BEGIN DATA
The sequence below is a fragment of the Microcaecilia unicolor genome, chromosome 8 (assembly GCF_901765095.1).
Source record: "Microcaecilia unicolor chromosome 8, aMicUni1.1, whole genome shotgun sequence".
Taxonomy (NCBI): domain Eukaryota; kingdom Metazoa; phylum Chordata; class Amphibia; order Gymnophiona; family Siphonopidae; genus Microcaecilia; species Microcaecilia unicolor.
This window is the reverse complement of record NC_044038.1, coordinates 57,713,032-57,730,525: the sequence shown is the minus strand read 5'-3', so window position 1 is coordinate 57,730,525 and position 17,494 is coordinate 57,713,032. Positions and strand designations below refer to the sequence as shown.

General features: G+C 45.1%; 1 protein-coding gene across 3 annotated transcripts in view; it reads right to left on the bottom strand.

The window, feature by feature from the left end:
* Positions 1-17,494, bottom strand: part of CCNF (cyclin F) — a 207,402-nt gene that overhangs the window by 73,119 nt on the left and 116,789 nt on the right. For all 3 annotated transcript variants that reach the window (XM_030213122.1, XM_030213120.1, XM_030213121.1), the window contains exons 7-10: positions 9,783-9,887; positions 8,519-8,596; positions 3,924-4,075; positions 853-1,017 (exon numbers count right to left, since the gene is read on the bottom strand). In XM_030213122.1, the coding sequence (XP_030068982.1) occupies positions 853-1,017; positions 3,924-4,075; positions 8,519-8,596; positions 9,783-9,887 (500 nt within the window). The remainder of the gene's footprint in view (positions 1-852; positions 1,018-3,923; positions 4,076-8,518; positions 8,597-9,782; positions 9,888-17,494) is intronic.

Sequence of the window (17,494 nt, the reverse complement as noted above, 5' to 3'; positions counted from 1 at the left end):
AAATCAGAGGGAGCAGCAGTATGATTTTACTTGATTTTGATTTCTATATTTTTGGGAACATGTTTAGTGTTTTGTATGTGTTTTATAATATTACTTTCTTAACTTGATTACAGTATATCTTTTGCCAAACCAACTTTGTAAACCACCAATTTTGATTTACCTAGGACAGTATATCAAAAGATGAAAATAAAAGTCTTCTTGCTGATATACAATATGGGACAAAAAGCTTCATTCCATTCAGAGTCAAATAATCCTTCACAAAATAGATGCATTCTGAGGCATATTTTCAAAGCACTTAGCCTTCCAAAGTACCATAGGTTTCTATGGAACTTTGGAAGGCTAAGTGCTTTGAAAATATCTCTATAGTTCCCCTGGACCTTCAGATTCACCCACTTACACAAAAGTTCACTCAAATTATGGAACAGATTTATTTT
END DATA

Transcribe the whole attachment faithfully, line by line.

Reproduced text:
The sequence below is a fragment of the Microcaecilia unicolor genome, chromosome 8 (assembly GCF_901765095.1).
Source record: "Microcaecilia unicolor chromosome 8, aMicUni1.1, whole genome shotgun sequence".
Taxonomy (NCBI): domain Eukaryota; kingdom Metazoa; phylum Chordata; class Amphibia; order Gymnophiona; family Siphonopidae; genus Microcaecilia; species Microcaecilia unicolor.
This window is the reverse complement of record NC_044038.1, coordinates 57,713,032-57,730,525: the sequence shown is the minus strand read 5'-3', so window position 1 is coordinate 57,730,525 and position 17,494 is coordinate 57,713,032. Positions and strand designations below refer to the sequence as shown.

General features: G+C 45.1%; 1 protein-coding gene across 3 annotated transcripts in view; it reads right to left on the bottom strand.

The window, feature by feature from the left end:
* Positions 1-17,494, bottom strand: part of CCNF (cyclin F) — a 207,402-nt gene that overhangs the window by 73,119 nt on the left and 116,789 nt on the right. For all 3 annotated transcript variants that reach the window (XM_030213122.1, XM_030213120.1, XM_030213121.1), the window contains exons 7-10: positions 9,783-9,887; positions 8,519-8,596; positions 3,924-4,075; positions 853-1,017 (exon numbers count right to left, since the gene is read on the bottom strand). In XM_030213122.1, the coding sequence (XP_030068982.1) occupies positions 853-1,017; positions 3,924-4,075; positions 8,519-8,596; positions 9,783-9,887 (500 nt within the window). The remainder of the gene's footprint in view (positions 1-852; positions 1,018-3,923; positions 4,076-8,518; positions 8,597-9,782; positions 9,888-17,494) is intronic.

Sequence of the window (17,494 nt, the reverse complement as noted above, 5' to 3'; positions counted from 1 at the left end):
AAATCAGAGGGAGCAGCAGTATGATTTTACTTGATTTTGATTTCTATATTTTTGGGAACATGTTTAGTGTTTTGTATGTGTTTTATAATATTACTTTCTTAACTTGATTACAGTATATCTTTTGCCAAACCAACTTTGTAAACCACCAATTTTGATTTACCTAGGACAGTATATCAAAAGATGAAAATAAAAGTCTTCTTGCTGATATACAATATGGGACAAAAAGCTTCATTCCATTCAGAGTCAAATAATCCTTCACAAAATAGATGCATTCTGAGGCATATTTTCAAAGCACTTAGCCTTCCAAAGTACCATAGGTTTCTATGGAACTTTGGAAGGCTAAGTGCTTTGAAAATATCTCTATAGTTCCCCTGGACCTTCAGATTCACCCACTTACACAAAAGTTCACTCAAATTATGGAACAGATTTATTTT